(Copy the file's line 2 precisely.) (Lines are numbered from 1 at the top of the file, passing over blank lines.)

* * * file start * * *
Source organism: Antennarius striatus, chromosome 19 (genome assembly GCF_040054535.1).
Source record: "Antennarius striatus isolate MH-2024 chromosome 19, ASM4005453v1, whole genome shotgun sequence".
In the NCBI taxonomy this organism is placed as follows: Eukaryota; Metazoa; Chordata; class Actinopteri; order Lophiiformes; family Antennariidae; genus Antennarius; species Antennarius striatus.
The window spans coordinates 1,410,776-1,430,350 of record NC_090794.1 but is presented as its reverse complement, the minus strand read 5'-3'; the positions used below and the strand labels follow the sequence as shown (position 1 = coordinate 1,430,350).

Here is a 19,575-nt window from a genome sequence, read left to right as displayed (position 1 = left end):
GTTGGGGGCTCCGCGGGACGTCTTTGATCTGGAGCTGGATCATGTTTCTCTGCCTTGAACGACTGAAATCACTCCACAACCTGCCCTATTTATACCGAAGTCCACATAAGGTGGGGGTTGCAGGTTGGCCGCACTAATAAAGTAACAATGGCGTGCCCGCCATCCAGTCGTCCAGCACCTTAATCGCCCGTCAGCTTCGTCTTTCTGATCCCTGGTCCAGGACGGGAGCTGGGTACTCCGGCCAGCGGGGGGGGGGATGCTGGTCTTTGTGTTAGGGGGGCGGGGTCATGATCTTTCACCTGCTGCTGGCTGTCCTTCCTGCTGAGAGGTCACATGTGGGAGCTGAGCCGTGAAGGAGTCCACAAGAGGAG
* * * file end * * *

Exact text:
Source record: "Antennarius striatus isolate MH-2024 chromosome 19, ASM4005453v1, whole genome shotgun sequence".